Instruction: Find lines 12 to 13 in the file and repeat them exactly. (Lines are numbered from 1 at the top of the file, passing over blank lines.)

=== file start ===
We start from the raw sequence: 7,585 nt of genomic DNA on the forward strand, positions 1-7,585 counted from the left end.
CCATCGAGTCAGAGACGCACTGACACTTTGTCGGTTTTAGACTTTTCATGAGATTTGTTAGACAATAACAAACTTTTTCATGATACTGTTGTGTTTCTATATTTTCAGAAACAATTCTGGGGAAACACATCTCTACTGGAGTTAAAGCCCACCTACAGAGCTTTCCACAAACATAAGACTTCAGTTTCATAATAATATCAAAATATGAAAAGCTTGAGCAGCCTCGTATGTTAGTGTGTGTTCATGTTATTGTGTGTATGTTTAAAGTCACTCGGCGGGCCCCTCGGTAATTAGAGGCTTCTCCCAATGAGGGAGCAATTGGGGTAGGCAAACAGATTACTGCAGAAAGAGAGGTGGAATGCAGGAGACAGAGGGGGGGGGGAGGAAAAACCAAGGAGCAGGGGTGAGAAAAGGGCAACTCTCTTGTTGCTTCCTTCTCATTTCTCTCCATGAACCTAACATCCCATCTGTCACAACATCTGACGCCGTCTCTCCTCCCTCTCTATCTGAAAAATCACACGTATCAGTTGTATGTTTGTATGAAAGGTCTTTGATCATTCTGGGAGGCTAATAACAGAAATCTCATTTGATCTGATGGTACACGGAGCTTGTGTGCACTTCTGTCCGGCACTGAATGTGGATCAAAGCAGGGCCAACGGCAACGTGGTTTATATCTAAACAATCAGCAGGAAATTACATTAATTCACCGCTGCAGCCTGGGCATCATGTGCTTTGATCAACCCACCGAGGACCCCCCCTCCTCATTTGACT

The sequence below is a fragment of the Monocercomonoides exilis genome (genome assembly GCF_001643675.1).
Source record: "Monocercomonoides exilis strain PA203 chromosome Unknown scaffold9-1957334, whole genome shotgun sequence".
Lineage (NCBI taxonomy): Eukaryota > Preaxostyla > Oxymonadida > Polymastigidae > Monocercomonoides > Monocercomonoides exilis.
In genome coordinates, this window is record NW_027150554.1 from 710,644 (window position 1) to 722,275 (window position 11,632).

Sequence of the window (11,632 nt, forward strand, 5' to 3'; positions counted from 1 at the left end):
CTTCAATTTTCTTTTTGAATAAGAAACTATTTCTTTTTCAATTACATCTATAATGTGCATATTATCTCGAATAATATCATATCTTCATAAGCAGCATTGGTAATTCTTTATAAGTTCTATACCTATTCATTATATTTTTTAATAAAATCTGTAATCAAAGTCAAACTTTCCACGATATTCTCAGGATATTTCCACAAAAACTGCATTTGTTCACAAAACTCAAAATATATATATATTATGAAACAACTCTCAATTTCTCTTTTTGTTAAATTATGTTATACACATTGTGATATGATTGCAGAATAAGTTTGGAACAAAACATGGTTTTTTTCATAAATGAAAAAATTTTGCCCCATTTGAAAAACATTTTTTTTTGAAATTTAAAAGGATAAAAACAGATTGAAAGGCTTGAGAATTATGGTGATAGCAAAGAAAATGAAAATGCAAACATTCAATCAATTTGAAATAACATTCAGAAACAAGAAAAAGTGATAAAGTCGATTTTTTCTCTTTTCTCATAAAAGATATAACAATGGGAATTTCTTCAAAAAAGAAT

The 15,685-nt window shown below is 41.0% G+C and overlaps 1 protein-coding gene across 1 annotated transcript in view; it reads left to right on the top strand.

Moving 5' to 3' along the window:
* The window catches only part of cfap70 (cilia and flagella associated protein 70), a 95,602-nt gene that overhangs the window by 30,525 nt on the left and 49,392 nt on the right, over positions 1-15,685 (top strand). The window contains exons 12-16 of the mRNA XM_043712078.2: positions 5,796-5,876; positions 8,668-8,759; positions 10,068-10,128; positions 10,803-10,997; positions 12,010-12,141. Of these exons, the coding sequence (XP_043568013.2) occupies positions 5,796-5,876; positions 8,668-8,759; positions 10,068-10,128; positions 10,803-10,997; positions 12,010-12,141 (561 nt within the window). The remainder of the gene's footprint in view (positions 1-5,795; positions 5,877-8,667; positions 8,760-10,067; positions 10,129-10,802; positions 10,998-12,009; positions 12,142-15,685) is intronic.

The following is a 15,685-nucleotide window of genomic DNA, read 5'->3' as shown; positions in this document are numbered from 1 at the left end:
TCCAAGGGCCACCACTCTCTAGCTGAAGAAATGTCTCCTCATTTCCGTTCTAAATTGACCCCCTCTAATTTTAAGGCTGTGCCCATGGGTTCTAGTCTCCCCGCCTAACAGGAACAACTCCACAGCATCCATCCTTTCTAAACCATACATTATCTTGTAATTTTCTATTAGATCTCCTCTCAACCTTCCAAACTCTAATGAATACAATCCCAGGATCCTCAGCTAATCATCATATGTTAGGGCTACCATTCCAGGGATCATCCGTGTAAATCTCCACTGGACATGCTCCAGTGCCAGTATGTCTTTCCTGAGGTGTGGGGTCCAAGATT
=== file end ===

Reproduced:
The following is a 15,685-nucleotide window of genomic DNA, read 5'->3' as shown; positions in this document are numbered from 1 at the left end:
TCCAAGGGCCACCACTCTCTAGCTGAAGAAATGTCTCCTCATTTCCGTTCTAAATTGACCCCCTCTAATTTTAAGGCTGTGCCCATGGGTTCTAGTCTCCCCGCCTAACAGGAACAACTCCACAGCATCCATCCTTTCTAAACCATACATTATCTTGTAATTTTCTATTAGATCTCCTCTCAACCTTCCAAACTCTAATGAATACAATCCCAGGATCCTCAGCTAATCATCATATGTTAGGGCTACCATTCCAGGGATCATCCGTGTAAATCTCCACTGGACATGCTCCAGTGCCAGTATGTCTTTCCTGAGGTGTGGGGTCCAAGATT